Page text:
Let’s look at an example. In Shawshank, the protagonist escapes prison and lives out the rest of his days down south on an island. But he was never supposed to be in jail to begin with; he was innocent! The story ends happily, but there’s still a tinge of bitterness. He never escapes the angst of being human, as his innocence was never recognized and a large chunk of his life was butchered.

That’s how we feel after we’ve watched a great film, read a great book, or listened to a great song—we’re licking our “lower” realm scars, but we still get a peek into the divine, the infinite.

As Pressfield puts it, “We’re marooned in the middle.”

I believe artists should convey this experience of being stuck between two worlds, without diverging too far to one side, i.e. stay away from overly “realistic” and overly “spiritual” art.

Here’s why: if a painting or song or movie is too mechanical and realistic, it feels dull and hollow. You see examples of this in mainstream action movies. These films have cool effects and entertaining fight scenes, but the plots usually stay stuck in “base” territory. They never reach for something higher; the characters fail (for the most part) to transcend their human vileness.

Likewise, if art is too spiritual, it feels pretentious.

The answer, then, lies in a mediation of the two extremes, a balance that so beautifully conveys the bittersweet experience of being human.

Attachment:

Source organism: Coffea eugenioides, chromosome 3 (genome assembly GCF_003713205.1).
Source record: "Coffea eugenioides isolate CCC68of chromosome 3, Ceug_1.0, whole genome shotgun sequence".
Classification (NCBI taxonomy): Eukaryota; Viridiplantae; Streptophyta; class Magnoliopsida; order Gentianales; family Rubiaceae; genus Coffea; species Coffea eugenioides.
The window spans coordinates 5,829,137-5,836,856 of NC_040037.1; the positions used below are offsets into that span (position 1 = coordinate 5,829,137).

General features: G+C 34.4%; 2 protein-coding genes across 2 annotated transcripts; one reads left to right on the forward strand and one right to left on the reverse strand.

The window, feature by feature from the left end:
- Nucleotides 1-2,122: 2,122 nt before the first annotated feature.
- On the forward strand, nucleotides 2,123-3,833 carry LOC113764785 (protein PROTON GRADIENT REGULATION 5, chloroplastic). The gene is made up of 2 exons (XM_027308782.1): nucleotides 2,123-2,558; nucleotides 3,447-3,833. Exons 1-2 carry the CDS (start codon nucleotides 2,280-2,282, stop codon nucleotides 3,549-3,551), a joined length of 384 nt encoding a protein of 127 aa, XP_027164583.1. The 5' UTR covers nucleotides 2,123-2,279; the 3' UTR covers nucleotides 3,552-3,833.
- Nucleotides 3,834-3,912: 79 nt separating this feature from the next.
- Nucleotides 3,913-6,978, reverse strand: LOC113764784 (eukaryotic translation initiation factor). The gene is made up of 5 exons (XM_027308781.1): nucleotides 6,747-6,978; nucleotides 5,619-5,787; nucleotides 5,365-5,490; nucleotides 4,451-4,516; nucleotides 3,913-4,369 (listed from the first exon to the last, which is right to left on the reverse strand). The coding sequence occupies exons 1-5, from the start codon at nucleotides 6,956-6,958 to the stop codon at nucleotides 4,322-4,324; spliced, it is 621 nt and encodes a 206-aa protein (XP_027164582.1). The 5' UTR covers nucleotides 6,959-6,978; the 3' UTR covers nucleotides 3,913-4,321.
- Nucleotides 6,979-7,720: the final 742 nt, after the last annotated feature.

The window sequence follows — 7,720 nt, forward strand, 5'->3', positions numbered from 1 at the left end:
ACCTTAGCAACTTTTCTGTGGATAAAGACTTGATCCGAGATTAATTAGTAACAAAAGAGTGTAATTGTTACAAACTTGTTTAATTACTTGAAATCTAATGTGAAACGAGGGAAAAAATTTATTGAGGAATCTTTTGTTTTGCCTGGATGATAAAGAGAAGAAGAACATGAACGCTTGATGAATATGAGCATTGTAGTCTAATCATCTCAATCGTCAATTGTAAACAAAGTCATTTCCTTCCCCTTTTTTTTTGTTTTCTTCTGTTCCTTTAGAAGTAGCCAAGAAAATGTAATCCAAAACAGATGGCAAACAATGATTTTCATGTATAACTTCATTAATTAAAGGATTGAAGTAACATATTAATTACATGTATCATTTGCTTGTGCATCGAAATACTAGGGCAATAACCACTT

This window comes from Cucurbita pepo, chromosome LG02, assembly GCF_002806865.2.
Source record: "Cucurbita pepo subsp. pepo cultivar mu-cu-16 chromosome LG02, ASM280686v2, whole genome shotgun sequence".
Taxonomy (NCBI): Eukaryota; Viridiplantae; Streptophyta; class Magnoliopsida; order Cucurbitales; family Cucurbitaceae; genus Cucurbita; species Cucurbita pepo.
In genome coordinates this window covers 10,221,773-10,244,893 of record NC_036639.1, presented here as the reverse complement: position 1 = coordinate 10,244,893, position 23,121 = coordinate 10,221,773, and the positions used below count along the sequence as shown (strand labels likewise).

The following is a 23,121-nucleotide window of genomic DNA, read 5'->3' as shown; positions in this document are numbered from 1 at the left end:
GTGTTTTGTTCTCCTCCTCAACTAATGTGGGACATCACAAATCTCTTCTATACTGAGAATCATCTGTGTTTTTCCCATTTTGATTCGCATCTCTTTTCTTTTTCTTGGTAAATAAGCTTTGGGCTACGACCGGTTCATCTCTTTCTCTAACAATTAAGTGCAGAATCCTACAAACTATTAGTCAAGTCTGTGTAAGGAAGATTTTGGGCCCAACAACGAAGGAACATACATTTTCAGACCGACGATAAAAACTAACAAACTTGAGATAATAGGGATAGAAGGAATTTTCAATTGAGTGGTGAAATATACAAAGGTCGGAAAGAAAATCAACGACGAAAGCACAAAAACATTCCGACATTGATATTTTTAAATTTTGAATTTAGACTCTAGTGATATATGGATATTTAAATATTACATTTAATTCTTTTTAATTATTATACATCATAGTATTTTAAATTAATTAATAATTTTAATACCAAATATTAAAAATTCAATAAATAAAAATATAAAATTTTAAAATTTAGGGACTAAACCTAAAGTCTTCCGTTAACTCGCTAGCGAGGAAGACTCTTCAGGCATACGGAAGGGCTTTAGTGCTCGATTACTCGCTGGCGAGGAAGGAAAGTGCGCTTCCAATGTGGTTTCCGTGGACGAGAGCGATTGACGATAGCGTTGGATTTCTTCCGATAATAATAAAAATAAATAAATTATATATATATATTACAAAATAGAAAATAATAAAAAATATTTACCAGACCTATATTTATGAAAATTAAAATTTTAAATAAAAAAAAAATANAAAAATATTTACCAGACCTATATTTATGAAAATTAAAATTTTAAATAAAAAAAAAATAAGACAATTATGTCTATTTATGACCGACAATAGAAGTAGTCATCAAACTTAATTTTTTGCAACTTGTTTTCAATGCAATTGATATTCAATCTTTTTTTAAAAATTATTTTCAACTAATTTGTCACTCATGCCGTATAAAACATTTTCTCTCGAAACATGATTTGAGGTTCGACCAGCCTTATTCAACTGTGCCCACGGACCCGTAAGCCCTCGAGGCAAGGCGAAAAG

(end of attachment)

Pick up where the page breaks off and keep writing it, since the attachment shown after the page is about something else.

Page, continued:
I mentioned earlier that it’s crucial for your inner artist to avoid getting sucked into the growing spiritual movement because it can cloud your creative vision.

But our culture is also very materialistic and money-oriented, so it’s best to steer away from that extreme as well. Instead, you are realistic, grounded, and attune with the fine details of your work, but you also have a sense of wonder and curiosity in the divine—things you can’t perceive with your senses. You maintain hope for the human race, but you have reasonable doubt—much like George Carlin.

As an artist, we can’t lose you to blind materialism or airy spiritualism. We need you to juggle both balls, and tell us stories about what it’s like.

Next month right here on Read Learn Write, I’ll continue on this theme and suggest how the physicality-spirituality scale can impact not just our work, but also our own lives. Stay tuned!


Aaron Pederson is a copywriter and freelance writer by trade and, in his spare time, he writes about creativity. He believes that creative people must be diligent and disciplined in their work, because if they aren’t channelling their creative energy productively their personal life can get messy. He has self-published a book called Lessons for Creative People, a short book on creative recovery. He blogs often at http://creativeethos.net about the creative spirit, and the many lessons we can learn from living he creative life. You can follow him on twitter @Creative_Ethos.

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  2. Chris Ciolli (@ChrisCiolli)

    This was an interesting idea, and Eminem’s work, George Carlin’s comedy, and Shawshank Redemption are indeed works of art….but I would have liked there to be a few more examples of great art in the form of the written word. Also, I don’t think balance is always a factor in great art. Take for example masterful books like”The Shining” and “The Road” where’s the balance there?